The National Organization for Marriage, the Washington, D.C.-based nonprofit that provided the majority of funding to the campaign to defeat same-sex marriage in 2009, came under attack last week from a familiar nemesis. But sources say their opponent may be jumping the gun.

Fred Karger, a California-based gay-rights activist and unsuccessful Republican presidential candidate, has sent a letter to U.S. District Court Judge D. Brock Hornby asking him to find NOM in contempt of court for failing to disclose individual donors in the current election cycle, as possibly required by recent U.S. Supreme Court rulings in the case.

Karger also sent letters to the American Bar Association and its state-level counterparts in Maine, California and South Dakota asking that NOM chairman John Charles Eastman, a constitutional lawyer and law professor, be disciplined for the same reason.

“Even after being ordered to do so by the Supreme Court ruling, NOM continues to thumb its nose at Maine elections laws,” Karger wrote Judge Hornby. “Some sort of meaningful action needs to be taken immediately to avoid NOM skirting the law yet again in Maine.”

Sources familiar with the case say NOM is not currently in violation of any court rulings or state laws in regard to this year’s election cycle, during which the organization has donated $250,000 to defeat same-sex marriage.

NOM maintains this year’s contribution came entirely from its general treasury. Under Maine law, the organization is not required to disclose the sources of such donations, provided the funds were not solicited for a specific political purpose.

The federal court rulings have “not required that NOM disclose donors to its general treasury, any more than the Supreme Court and other courts have required disclosure of donors to the ACLU or Human Rights Campaign, which are supporting Question 1,” Eastman said in a statement earlier this month.

“NOM is in absolute compliance,” says Carroll Conley Jr., co-chairman of Protect Marriage Maine, which received the organization’s $250,000 donation. “The Supreme Court did not require them to reveal the names of their donors who gave to their general fund.”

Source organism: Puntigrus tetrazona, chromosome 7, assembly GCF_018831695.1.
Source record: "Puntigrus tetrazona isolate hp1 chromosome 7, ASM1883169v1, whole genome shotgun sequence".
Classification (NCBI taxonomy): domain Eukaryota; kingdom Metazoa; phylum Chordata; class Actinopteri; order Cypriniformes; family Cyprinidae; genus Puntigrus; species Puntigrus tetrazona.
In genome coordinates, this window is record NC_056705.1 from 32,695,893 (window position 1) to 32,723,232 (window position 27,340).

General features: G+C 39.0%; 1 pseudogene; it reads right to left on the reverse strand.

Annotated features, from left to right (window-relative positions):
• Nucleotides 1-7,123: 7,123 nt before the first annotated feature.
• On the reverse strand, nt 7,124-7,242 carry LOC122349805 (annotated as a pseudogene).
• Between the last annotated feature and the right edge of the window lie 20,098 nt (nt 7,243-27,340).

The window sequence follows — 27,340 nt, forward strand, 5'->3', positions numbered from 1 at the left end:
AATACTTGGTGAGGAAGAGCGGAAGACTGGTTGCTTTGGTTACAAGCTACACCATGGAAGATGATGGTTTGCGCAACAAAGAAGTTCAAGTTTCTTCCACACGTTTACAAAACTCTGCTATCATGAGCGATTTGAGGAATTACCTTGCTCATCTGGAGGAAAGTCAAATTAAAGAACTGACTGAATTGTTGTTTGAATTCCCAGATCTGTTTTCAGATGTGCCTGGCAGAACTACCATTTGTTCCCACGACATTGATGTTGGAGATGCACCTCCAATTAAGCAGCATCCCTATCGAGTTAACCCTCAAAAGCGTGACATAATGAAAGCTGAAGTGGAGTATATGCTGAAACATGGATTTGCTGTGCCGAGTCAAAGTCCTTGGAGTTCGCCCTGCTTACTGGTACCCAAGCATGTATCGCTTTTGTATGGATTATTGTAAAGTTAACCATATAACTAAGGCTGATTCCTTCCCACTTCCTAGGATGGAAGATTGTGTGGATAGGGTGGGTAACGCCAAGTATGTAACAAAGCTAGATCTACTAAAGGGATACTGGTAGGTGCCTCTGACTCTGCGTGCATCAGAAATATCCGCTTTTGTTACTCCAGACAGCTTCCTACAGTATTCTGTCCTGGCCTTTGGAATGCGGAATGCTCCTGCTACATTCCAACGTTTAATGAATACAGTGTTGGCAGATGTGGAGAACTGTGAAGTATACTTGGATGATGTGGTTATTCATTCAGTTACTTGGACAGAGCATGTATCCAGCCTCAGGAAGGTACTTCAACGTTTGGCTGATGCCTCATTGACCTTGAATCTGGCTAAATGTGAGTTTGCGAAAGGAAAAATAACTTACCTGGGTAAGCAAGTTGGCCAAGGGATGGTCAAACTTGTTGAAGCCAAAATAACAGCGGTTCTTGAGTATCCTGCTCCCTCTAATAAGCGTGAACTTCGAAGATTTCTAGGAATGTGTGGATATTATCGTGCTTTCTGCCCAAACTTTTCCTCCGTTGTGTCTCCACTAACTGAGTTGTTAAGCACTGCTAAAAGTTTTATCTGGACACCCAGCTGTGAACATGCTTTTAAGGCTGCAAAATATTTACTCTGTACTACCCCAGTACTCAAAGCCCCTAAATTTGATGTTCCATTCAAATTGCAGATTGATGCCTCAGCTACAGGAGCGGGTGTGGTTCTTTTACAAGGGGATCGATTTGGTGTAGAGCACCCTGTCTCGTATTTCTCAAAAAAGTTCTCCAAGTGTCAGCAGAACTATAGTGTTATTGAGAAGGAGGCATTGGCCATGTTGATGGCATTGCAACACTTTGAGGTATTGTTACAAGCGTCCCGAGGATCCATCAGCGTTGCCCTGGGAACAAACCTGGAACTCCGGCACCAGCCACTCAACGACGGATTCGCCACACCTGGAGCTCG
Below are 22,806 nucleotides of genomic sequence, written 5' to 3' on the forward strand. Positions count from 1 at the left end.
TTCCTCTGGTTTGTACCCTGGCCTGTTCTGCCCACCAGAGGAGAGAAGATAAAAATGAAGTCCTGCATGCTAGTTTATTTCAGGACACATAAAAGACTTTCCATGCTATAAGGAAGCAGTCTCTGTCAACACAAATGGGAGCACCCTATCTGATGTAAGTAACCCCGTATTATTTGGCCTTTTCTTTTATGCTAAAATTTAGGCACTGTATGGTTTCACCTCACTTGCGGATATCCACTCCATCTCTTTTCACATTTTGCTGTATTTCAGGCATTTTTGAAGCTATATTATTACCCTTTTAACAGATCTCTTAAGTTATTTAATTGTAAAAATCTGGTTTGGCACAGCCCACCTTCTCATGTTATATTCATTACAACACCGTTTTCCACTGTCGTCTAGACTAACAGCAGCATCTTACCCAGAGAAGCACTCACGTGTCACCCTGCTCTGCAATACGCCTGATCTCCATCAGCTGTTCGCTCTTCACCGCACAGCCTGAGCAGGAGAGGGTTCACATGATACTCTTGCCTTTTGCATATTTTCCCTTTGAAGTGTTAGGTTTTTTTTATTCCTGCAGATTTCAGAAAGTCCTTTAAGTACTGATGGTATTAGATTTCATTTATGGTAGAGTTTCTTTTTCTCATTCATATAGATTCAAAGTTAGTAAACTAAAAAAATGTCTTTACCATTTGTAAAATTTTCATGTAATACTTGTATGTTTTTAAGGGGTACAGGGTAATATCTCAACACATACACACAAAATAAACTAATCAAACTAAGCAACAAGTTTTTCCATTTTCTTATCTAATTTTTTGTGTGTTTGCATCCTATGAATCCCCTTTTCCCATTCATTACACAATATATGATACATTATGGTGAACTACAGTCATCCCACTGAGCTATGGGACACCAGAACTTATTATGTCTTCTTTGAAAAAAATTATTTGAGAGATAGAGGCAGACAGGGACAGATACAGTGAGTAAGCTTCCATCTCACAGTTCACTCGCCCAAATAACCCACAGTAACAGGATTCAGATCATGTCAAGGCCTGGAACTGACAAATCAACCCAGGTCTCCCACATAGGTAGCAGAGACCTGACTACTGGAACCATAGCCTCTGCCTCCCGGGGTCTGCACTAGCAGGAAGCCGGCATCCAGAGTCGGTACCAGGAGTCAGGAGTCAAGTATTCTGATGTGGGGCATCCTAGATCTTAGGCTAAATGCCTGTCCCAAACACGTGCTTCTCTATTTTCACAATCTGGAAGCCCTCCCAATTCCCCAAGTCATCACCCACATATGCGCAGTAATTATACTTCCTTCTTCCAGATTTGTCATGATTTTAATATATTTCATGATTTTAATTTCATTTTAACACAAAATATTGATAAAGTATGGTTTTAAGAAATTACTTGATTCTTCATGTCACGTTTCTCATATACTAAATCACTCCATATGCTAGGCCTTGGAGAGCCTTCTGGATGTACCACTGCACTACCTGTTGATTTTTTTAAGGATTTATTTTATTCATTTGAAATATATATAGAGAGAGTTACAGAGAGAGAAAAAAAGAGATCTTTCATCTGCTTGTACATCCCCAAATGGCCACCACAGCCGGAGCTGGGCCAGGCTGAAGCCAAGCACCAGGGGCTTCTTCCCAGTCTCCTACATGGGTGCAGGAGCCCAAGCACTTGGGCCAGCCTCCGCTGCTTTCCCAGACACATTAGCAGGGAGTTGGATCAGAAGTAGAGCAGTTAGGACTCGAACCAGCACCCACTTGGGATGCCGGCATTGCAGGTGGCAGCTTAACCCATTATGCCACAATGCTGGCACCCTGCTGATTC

The state ethics commission has received no formal complaints in regard to NOM’s activities this election cycle, according to the commission’s executive director, Jonathan Wayne.

“The commission staff’s investigation concerning NOM’s 2009 fundraising is ongoing, and because of this year’s ballot question we are reviewing the financial activities of all the PACs acting on the marriage ballot question to make sure they are compliant based on their reporting,” he said.

David Farmer, director of communications for Mainers United for Marriage, which supports same-sex marriage, said his colleagues are concerned that NOM may not be fully in compliance. He points to online solicitations by the group to defeat same-sex marriage ballot measures in Maine and three other states, and a Web portal it set up that forwards online donations to Protect Marriage Maine or its counterparts in other states.

“It looks to me on the surface that if they are raising money and earmarking it for Maine, they should be disclosing,” Farmer said, but added that his group wouldn’t be diverting time or resources to a possible complaint until after Election Day.

“It doesn’t make sense for us to spend time and money when there’s no chance of the issue being resolved before the Nov. 6 election,” Farmer said.

Conley said all donations of $50 or more made to his group via NOM’s “Stand for Marriage America” portal are automatically reported to Maine authorities. “But if somebody gives to NOM for their general mission, it doesn’t have to be reported,” he said.

In 2009, NOM donated $1.94 million, or 64 percent of all funds, to defeat same-sex marriage in Maine, but refused to disclose the source of these funds. After Karger presented emails suggesting NOM had been raising funds specifically targeted at the Maine ballot question, the state ethics commission launched an investigation.

The investigation revealed that NOM received three large donations just weeks before the 2009 election: $300,000 on Oct. 1, $1 million on Oct. 5 and $400,000 on Oct. 9. Questioned by Maine investigators as to the identity of the donors, NOM President Brian Brown said he could not recall, an official transcript shows.

NOM sued Maine in federal court, claiming Maine’s disclosure requirements were an undue burden on the group’s First Amendment rights, and asking the courts to freeze the ethics investigation. When Hornby ruled against it, NOM appealed all the way to the U.S. Supreme Court, which ultimately upheld Maine’s law.

NOM is still fighting to keep the identity of its 2009 donors secret, having challenged the ethics commission’s subpoena powers in state court. A lower court has ruled against them, but they are appealing.

Assistant Attorney General Phyllis Gardiner, who has represented the ethics commission, says NOM wouldn’t be compelled to report its 2009 donors until the commission is able to finish its investigation, which had previously been suspended by the court proceedings.

“The commission has to complete their investigation and then make a determination if NOM is a ballot question committee based on its activities in 2009,” she said. “If so, it would be required to file reports disclosing contributions and expenditures.”

“That,” she says “is the step that hasn’t occurred yet.”

Staff Writer Colin Woodard can be contacted at 791-6317 or at: [email protected]